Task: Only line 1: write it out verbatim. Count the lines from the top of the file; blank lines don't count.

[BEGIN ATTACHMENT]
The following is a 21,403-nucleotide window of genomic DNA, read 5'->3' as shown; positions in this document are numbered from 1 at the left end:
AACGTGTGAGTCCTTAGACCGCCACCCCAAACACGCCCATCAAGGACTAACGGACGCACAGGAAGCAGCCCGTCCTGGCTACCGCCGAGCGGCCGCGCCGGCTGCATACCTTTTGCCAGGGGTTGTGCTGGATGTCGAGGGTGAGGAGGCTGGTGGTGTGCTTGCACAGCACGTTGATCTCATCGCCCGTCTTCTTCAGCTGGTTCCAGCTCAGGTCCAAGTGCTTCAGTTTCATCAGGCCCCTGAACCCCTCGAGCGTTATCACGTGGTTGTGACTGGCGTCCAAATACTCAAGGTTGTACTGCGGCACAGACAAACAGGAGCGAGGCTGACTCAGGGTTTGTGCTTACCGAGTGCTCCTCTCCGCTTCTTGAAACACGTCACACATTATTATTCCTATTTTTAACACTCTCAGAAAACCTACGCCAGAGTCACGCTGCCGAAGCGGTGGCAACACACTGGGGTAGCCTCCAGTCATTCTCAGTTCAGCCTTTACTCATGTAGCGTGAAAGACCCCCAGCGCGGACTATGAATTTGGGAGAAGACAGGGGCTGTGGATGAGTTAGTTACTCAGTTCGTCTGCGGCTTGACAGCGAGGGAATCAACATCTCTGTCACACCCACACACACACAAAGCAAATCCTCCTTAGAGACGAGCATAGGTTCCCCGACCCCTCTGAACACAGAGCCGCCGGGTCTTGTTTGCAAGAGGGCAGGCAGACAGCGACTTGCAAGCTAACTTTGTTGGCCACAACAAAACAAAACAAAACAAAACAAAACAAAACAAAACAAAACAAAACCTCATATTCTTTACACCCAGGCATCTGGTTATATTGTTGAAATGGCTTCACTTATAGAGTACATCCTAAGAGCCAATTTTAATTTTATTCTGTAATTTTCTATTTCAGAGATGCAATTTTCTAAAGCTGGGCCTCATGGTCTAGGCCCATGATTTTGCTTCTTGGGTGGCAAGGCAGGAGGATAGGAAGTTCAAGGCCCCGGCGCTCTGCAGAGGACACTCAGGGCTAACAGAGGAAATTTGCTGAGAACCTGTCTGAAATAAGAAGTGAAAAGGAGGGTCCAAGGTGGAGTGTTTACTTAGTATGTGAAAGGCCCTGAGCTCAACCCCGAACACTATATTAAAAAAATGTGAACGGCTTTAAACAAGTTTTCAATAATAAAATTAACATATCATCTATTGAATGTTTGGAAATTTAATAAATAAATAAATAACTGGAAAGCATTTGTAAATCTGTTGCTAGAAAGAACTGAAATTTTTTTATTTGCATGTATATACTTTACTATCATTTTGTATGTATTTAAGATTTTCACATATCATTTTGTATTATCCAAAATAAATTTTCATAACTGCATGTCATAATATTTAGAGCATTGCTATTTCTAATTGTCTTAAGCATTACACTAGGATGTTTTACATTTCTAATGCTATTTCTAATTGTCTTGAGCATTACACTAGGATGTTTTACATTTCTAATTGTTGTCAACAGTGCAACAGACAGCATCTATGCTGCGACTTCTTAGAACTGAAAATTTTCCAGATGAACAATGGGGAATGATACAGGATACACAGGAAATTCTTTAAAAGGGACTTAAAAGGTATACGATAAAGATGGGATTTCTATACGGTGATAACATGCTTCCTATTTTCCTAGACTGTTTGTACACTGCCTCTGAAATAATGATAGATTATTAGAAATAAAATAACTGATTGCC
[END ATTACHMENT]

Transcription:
The following is a 21,403-nucleotide window of genomic DNA, read 5'->3' as shown; positions in this document are numbered from 1 at the left end: